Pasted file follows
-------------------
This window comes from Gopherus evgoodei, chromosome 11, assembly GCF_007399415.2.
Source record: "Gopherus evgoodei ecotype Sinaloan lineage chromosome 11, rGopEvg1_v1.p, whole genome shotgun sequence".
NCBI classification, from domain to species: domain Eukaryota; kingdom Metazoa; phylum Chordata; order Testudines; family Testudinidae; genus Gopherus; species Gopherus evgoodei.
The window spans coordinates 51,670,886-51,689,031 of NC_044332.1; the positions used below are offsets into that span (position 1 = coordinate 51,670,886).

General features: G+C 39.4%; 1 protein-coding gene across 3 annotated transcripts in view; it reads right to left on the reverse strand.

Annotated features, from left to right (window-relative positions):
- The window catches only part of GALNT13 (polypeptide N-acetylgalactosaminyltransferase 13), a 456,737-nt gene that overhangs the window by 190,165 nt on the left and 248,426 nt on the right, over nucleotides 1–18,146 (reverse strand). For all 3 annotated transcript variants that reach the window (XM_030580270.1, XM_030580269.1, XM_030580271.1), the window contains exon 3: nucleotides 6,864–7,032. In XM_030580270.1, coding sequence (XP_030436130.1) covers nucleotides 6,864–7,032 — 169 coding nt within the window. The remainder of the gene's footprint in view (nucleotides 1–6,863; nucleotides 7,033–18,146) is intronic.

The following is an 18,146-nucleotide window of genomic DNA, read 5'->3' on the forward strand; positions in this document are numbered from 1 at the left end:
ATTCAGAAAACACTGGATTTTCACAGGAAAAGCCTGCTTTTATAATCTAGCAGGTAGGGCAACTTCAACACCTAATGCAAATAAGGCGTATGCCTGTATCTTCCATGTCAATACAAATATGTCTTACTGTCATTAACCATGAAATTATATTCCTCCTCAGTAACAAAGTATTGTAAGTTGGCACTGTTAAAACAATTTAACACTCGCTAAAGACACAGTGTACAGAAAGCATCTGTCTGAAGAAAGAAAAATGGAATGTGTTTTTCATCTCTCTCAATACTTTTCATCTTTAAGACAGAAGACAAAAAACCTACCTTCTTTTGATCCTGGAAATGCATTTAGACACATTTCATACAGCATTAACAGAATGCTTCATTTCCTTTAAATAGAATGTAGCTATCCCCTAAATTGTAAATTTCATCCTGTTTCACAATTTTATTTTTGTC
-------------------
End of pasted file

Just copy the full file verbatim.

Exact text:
This window comes from Gopherus evgoodei, chromosome 11, assembly GCF_007399415.2.
Source record: "Gopherus evgoodei ecotype Sinaloan lineage chromosome 11, rGopEvg1_v1.p, whole genome shotgun sequence".
NCBI classification, from domain to species: domain Eukaryota; kingdom Metazoa; phylum Chordata; order Testudines; family Testudinidae; genus Gopherus; species Gopherus evgoodei.
The window spans coordinates 51,670,886-51,689,031 of NC_044332.1; the positions used below are offsets into that span (position 1 = coordinate 51,670,886).

General features: G+C 39.4%; 1 protein-coding gene across 3 annotated transcripts in view; it reads right to left on the reverse strand.

Annotated features, from left to right (window-relative positions):
- The window catches only part of GALNT13 (polypeptide N-acetylgalactosaminyltransferase 13), a 456,737-nt gene that overhangs the window by 190,165 nt on the left and 248,426 nt on the right, over nucleotides 1–18,146 (reverse strand). For all 3 annotated transcript variants that reach the window (XM_030580270.1, XM_030580269.1, XM_030580271.1), the window contains exon 3: nucleotides 6,864–7,032. In XM_030580270.1, coding sequence (XP_030436130.1) covers nucleotides 6,864–7,032 — 169 coding nt within the window. The remainder of the gene's footprint in view (nucleotides 1–6,863; nucleotides 7,033–18,146) is intronic.

The following is an 18,146-nucleotide window of genomic DNA, read 5'->3' on the forward strand; positions in this document are numbered from 1 at the left end:
ATTCAGAAAACACTGGATTTTCACAGGAAAAGCCTGCTTTTATAATCTAGCAGGTAGGGCAACTTCAACACCTAATGCAAATAAGGCGTATGCCTGTATCTTCCATGTCAATACAAATATGTCTTACTGTCATTAACCATGAAATTATATTCCTCCTCAGTAACAAAGTATTGTAAGTTGGCACTGTTAAAACAATTTAACACTCGCTAAAGACACAGTGTACAGAAAGCATCTGTCTGAAGAAAGAAAAATGGAATGTGTTTTTCATCTCTCTCAATACTTTTCATCTTTAAGACAGAAGACAAAAAACCTACCTTCTTTTGATCCTGGAAATGCATTTAGACACATTTCATACAGCATTAACAGAATGCTTCATTTCCTTTAAATAGAATGTAGCTATCCCCTAAATTGTAAATTTCATCCTGTTTCACAATTTTATTTTTGTC